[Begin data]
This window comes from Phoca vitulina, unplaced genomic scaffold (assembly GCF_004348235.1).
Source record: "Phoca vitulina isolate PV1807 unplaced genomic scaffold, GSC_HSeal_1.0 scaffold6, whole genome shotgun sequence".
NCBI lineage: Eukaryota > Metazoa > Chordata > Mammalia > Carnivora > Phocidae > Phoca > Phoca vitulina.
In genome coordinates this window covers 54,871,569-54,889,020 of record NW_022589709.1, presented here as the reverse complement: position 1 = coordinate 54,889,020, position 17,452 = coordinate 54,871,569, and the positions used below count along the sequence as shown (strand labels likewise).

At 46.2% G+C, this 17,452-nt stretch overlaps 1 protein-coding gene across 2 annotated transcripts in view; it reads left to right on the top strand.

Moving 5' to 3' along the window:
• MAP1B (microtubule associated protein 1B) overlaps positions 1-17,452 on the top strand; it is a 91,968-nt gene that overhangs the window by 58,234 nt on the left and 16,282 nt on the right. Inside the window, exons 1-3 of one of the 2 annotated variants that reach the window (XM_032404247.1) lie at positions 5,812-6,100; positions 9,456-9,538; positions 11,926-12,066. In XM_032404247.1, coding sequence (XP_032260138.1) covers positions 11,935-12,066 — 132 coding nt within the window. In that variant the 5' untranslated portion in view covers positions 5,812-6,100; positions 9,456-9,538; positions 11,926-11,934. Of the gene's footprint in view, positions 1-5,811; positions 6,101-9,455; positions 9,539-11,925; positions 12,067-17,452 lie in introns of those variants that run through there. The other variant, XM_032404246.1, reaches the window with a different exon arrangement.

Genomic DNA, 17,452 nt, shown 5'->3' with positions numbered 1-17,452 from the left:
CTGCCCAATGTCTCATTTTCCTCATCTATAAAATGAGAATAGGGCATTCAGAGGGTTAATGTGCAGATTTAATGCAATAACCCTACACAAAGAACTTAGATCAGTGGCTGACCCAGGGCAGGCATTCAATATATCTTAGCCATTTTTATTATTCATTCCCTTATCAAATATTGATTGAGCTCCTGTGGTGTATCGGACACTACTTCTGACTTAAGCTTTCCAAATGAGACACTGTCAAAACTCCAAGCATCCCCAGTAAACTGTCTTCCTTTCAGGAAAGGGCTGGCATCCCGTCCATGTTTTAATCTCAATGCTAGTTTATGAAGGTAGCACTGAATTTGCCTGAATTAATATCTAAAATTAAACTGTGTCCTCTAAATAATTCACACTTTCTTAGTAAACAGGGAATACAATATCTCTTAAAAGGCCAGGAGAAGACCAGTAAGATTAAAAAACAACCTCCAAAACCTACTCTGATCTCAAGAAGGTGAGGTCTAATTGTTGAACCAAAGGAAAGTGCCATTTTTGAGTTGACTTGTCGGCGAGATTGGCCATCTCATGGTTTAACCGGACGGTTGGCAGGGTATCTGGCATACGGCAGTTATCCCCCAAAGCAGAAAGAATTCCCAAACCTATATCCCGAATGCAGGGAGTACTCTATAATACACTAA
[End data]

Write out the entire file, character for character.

This window comes from Phoca vitulina, unplaced genomic scaffold (assembly GCF_004348235.1).
Source record: "Phoca vitulina isolate PV1807 unplaced genomic scaffold, GSC_HSeal_1.0 scaffold6, whole genome shotgun sequence".
NCBI lineage: Eukaryota > Metazoa > Chordata > Mammalia > Carnivora > Phocidae > Phoca > Phoca vitulina.
In genome coordinates this window covers 54,871,569-54,889,020 of record NW_022589709.1, presented here as the reverse complement: position 1 = coordinate 54,889,020, position 17,452 = coordinate 54,871,569, and the positions used below count along the sequence as shown (strand labels likewise).

At 46.2% G+C, this 17,452-nt stretch overlaps 1 protein-coding gene across 2 annotated transcripts in view; it reads left to right on the top strand.

Moving 5' to 3' along the window:
• MAP1B (microtubule associated protein 1B) overlaps positions 1-17,452 on the top strand; it is a 91,968-nt gene that overhangs the window by 58,234 nt on the left and 16,282 nt on the right. Inside the window, exons 1-3 of one of the 2 annotated variants that reach the window (XM_032404247.1) lie at positions 5,812-6,100; positions 9,456-9,538; positions 11,926-12,066. In XM_032404247.1, coding sequence (XP_032260138.1) covers positions 11,935-12,066 — 132 coding nt within the window. In that variant the 5' untranslated portion in view covers positions 5,812-6,100; positions 9,456-9,538; positions 11,926-11,934. Of the gene's footprint in view, positions 1-5,811; positions 6,101-9,455; positions 9,539-11,925; positions 12,067-17,452 lie in introns of those variants that run through there. The other variant, XM_032404246.1, reaches the window with a different exon arrangement.

Genomic DNA, 17,452 nt, shown 5'->3' with positions numbered 1-17,452 from the left:
CTGCCCAATGTCTCATTTTCCTCATCTATAAAATGAGAATAGGGCATTCAGAGGGTTAATGTGCAGATTTAATGCAATAACCCTACACAAAGAACTTAGATCAGTGGCTGACCCAGGGCAGGCATTCAATATATCTTAGCCATTTTTATTATTCATTCCCTTATCAAATATTGATTGAGCTCCTGTGGTGTATCGGACACTACTTCTGACTTAAGCTTTCCAAATGAGACACTGTCAAAACTCCAAGCATCCCCAGTAAACTGTCTTCCTTTCAGGAAAGGGCTGGCATCCCGTCCATGTTTTAATCTCAATGCTAGTTTATGAAGGTAGCACTGAATTTGCCTGAATTAATATCTAAAATTAAACTGTGTCCTCTAAATAATTCACACTTTCTTAGTAAACAGGGAATACAATATCTCTTAAAAGGCCAGGAGAAGACCAGTAAGATTAAAAAACAACCTCCAAAACCTACTCTGATCTCAAGAAGGTGAGGTCTAATTGTTGAACCAAAGGAAAGTGCCATTTTTGAGTTGACTTGTCGGCGAGATTGGCCATCTCATGGTTTAACCGGACGGTTGGCAGGGTATCTGGCATACGGCAGTTATCCCCCAAAGCAGAAAGAATTCCCAAACCTATATCCCGAATGCAGGGAGTACTCTATAATACACTAA